We have all seen the commercials on television. Many of them readily fall under the broad name of “poverty porn,” and most of them feature resigned-looking developing-world children set against a sad soundtrack. All of them ask us to help by sponsoring a child in a developing country.
But does international child sponsorship work? In a new article (older, ungated copy here) in the Journal of Political Economy, Bruce Wydick, Paul Glewwe, and Laine Rutledge give an answer that is bound to surprise many development cynics:
Child sponsorship is a leading form of direct aid from wealthy country households to children in developing countries. Over 9 million children are supported through international sponsorship organizations. Using data from six countries, we estimate impacts on several outcomes from sponsorship through Compassion International, a leading child sponsorship organization. To identify program effects, we utilize an age-eligibility rule implemented when programs began in new villages. We find large, statistically significant impacts on years of schooling; primary, secondary, and tertiary school completion; and the probability and quality of employment. Early evidence suggests that these impacts are due, in part, to increases in children’s aspirations.
In a situation of direct entitlement failure, food availability in shops may not go down very much even when total food availability sharply goes down. When during the Irish famine in late 1846, people were starving, Major Parker, the local Relief Inspector sent the following report on December 21st from Skibbereen: “On Saturday, notwithstanding all this distress, there was a market plentifully supplied with meat, bread, fish, in short everything. Similar reports from all over Ireland made Trevelyan insist that all the “resources” of the country should be, as he put it, “drawn out.” In fact, however, the apparently paradoxical situation had arisen from a decline in entitlement in excess of the supply of food. That situation is, in fact, quite a common occurrence in famines. What has to be guaranteed to prevent starvation is not food availability but food entitlement.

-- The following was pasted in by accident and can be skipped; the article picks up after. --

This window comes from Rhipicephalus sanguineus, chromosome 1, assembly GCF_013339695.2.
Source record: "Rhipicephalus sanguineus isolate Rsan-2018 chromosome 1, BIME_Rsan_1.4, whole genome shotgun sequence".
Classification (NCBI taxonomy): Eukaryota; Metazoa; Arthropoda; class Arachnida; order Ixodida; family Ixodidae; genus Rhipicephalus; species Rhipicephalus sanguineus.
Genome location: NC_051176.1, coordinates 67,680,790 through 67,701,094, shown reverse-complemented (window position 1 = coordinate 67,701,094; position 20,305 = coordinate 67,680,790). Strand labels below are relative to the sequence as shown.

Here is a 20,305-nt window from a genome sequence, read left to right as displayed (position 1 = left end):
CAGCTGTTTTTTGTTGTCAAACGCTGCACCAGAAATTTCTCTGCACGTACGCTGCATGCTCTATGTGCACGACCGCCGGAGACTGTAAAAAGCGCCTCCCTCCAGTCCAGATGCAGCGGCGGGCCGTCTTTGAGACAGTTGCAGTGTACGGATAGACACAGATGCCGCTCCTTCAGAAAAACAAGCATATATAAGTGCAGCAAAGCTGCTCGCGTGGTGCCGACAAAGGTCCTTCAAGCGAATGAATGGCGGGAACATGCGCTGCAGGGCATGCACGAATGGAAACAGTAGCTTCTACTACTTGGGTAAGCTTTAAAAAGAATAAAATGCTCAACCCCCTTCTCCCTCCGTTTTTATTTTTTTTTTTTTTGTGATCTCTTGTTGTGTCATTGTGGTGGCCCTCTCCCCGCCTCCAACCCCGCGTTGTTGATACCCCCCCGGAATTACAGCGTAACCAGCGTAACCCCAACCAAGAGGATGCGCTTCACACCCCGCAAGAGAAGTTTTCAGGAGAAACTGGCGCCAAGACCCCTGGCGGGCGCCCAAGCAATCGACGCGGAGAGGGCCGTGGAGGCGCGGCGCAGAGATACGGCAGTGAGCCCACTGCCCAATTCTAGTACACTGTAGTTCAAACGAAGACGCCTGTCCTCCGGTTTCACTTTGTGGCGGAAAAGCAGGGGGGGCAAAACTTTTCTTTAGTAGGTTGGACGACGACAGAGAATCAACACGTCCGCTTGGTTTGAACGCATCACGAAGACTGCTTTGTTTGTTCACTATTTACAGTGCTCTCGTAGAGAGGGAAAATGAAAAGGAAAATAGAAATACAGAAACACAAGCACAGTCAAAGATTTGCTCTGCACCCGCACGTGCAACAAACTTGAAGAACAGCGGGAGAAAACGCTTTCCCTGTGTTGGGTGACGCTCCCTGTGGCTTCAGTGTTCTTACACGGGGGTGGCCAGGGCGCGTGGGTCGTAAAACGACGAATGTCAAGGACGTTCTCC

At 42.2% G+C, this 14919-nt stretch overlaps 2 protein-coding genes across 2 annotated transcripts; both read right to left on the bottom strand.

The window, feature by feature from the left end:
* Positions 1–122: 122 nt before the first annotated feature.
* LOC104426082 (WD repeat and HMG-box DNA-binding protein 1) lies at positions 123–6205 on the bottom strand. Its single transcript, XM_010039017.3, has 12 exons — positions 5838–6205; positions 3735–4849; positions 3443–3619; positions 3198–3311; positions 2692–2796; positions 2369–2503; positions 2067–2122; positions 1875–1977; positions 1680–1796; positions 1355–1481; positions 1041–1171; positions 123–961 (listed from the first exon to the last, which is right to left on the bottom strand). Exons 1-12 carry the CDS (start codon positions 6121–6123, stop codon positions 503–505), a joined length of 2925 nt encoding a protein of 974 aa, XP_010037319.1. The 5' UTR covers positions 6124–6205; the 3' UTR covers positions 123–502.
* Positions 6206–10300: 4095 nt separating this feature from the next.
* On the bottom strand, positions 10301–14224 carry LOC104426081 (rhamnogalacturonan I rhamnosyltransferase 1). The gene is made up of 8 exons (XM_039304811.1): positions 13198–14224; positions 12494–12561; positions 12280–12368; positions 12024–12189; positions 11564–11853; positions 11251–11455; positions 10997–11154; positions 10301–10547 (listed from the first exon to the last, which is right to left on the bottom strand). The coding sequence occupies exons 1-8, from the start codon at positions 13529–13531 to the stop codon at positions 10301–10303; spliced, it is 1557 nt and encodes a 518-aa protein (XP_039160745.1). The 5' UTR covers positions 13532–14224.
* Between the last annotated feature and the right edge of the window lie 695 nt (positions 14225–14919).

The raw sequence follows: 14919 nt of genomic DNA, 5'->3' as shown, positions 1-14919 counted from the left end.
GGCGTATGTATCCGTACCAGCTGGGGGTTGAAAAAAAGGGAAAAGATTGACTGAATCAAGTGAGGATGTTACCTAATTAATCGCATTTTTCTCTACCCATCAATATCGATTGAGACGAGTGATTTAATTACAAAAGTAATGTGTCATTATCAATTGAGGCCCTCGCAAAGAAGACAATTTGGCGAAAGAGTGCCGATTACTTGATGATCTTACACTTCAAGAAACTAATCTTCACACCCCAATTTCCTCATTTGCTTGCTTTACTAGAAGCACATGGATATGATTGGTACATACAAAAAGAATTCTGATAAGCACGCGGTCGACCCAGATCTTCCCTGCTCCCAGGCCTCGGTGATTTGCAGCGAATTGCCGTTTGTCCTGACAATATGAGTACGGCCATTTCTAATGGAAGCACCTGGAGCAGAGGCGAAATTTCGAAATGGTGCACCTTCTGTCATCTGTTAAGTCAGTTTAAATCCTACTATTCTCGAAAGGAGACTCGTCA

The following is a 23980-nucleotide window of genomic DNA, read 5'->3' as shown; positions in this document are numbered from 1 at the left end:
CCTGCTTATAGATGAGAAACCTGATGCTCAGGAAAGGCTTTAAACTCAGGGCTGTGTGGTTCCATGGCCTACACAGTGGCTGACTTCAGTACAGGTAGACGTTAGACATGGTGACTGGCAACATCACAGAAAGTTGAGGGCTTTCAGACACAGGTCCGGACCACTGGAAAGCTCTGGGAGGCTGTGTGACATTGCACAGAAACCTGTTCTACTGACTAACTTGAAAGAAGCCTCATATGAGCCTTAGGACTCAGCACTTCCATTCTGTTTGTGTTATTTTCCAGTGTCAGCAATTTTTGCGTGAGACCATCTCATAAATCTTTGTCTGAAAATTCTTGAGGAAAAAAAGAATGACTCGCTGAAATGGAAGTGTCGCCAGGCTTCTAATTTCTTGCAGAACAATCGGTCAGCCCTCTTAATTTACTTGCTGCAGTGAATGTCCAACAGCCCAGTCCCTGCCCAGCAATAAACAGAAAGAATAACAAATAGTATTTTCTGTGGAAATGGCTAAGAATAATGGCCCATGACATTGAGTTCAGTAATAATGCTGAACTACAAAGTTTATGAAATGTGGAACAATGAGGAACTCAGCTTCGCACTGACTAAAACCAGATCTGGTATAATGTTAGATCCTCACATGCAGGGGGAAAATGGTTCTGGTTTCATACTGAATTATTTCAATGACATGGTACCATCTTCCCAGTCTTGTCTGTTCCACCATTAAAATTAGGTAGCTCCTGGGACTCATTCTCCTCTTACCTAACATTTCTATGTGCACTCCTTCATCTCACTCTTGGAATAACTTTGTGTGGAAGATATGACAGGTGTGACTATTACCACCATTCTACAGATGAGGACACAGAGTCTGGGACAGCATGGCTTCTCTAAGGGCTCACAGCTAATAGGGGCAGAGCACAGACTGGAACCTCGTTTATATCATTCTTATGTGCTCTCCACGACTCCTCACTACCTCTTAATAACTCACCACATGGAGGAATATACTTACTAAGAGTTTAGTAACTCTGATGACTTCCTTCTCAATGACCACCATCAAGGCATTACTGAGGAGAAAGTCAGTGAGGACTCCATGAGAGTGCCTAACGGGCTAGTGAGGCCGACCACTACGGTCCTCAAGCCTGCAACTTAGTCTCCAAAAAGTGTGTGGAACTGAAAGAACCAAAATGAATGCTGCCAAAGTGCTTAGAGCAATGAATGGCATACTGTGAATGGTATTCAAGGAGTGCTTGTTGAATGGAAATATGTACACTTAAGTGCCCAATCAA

That’s 1998 Nobel laureate for economics Amartya Sen, in an 1980 essay in World Development titled “Famines,” which I assigned as a reading in my food policy seminar. Continue reading
A cool new article in the American Economic Journal: Economic Policy by Manuela Angelucci and Orazio Attanasio:
We use Oportunidades, a conditional cash transfer to women, to show that standard demand models do not represent the sample’s behavior: Oportunidades increases eligible households’ food budget shares, despite food being a necessity; demand for food and high-protein food changes over time only in treatment areas; the treatment effects on food and high-protein food consumption are larger than the prediction from the Engel curves at baseline; and the curves do not change in eligible households with high baseline bargaining power for the transfer recipient. Thus, handing transfers to women is a likely determinant of the observed nutritional changes.
Some of this might be a bit too technical for non-economists, so let’s take a closer look at their findings: Continue reading
That’s the theme of a special issue of the Development Policy Review, published last month. The special issue contains papers on:
- Widowhood and asset inheritance in Sub-Saharan Africa, by Amber Peterman,
- How inheritance is a gendered and intergenerational dimension of poverty, by Elizabeth Cooper and Kate Bird,
- Inheritance practices and gender differences affect poverty and well-being in Ethiopia, by Neha Kumar and Agnes Quisumbing,
- Women, marriage, and asset inheritance in Uganda, by Cheryl Doss et al.,
- Intergenerational poverty traps in India, by my Sanford School colleague Anirudh Krishna, and
- Women and inheritance in Sub-Saharan Africa, by Elizabeth Cooper.
This is a very important topic considering that up until recently, we did not have good datasets tracking people over time. We had even fewer datasets tracking people and their children over time.
Consider the fuss that people now make about microcredit — small loans, often at interest rates well above 50 per cent a year that are said to help the very poorest families manage their finances and even become entrepreneurs. That’s a story that many people are happy to accept without examining the evidence, while at the same time condemning payday loans, which appear to be a similar product. Are you sure [that’s] not just reflecting a prejudice that credit-starved Bangladeshis are heroic would-be entrepreneurs while credit-starved westerners must be trailer trash?
That’s Tim Harford, in a post on whether payday lending is wrong.
Each fall, when I teach the students in my development seminar about credit rationing, I tell them “If you think credit rationing is a developing-country phenomenon, think again.” I then encourage them to drive up North Roxboro Street north of I-85 to see how the market responds to failures of the credit market in Durham.